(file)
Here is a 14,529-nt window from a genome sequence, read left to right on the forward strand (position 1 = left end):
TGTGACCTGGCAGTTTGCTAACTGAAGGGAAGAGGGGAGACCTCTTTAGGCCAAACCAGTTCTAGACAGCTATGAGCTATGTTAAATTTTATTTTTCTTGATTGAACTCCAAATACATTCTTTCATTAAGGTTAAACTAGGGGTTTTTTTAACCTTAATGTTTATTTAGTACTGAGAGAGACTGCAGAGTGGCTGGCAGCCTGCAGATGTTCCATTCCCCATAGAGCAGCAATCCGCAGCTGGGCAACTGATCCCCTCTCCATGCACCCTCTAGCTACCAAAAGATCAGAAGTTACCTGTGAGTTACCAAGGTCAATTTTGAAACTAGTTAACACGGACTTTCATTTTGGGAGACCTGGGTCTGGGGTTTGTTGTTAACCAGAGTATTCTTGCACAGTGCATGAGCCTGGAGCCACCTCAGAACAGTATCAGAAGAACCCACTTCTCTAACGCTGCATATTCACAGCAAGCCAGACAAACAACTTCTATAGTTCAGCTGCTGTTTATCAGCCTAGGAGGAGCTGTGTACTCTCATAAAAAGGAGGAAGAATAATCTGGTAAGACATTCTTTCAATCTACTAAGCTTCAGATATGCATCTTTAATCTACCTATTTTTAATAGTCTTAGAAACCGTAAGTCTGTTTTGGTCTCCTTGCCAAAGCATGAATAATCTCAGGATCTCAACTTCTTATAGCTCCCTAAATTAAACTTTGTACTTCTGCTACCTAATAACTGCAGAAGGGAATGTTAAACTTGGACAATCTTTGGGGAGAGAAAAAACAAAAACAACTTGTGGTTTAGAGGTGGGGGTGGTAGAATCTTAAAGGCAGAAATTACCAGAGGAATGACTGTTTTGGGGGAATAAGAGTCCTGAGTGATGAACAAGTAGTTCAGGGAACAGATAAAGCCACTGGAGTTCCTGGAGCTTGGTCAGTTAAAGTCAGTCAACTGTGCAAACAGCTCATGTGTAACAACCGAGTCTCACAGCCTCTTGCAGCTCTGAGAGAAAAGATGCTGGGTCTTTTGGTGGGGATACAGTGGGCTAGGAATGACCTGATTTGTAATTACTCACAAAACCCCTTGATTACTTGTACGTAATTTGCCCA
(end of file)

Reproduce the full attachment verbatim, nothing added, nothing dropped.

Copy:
Here is a 14,529-nt window from a genome sequence, read left to right on the forward strand (position 1 = left end):
TGTGACCTGGCAGTTTGCTAACTGAAGGGAAGAGGGGAGACCTCTTTAGGCCAAACCAGTTCTAGACAGCTATGAGCTATGTTAAATTTTATTTTTCTTGATTGAACTCCAAATACATTCTTTCATTAAGGTTAAACTAGGGGTTTTTTTAACCTTAATGTTTATTTAGTACTGAGAGAGACTGCAGAGTGGCTGGCAGCCTGCAGATGTTCCATTCCCCATAGAGCAGCAATCCGCAGCTGGGCAACTGATCCCCTCTCCATGCACCCTCTAGCTACCAAAAGATCAGAAGTTACCTGTGAGTTACCAAGGTCAATTTTGAAACTAGTTAACACGGACTTTCATTTTGGGAGACCTGGGTCTGGGGTTTGTTGTTAACCAGAGTATTCTTGCACAGTGCATGAGCCTGGAGCCACCTCAGAACAGTATCAGAAGAACCCACTTCTCTAACGCTGCATATTCACAGCAAGCCAGACAAACAACTTCTATAGTTCAGCTGCTGTTTATCAGCCTAGGAGGAGCTGTGTACTCTCATAAAAAGGAGGAAGAATAATCTGGTAAGACATTCTTTCAATCTACTAAGCTTCAGATATGCATCTTTAATCTACCTATTTTTAATAGTCTTAGAAACCGTAAGTCTGTTTTGGTCTCCTTGCCAAAGCATGAATAATCTCAGGATCTCAACTTCTTATAGCTCCCTAAATTAAACTTTGTACTTCTGCTACCTAATAACTGCAGAAGGGAATGTTAAACTTGGACAATCTTTGGGGAGAGAAAAAACAAAAACAACTTGTGGTTTAGAGGTGGGGGTGGTAGAATCTTAAAGGCAGAAATTACCAGAGGAATGACTGTTTTGGGGGAATAAGAGTCCTGAGTGATGAACAAGTAGTTCAGGGAACAGATAAAGCCACTGGAGTTCCTGGAGCTTGGTCAGTTAAAGTCAGTCAACTGTGCAAACAGCTCATGTGTAACAACCGAGTCTCACAGCCTCTTGCAGCTCTGAGAGAAAAGATGCTGGGTCTTTTGGTGGGGATACAGTGGGCTAGGAATGACCTGATTTGTAATTACTCACAAAACCCCTTGATTACTTGTACGTAATTTGCCCA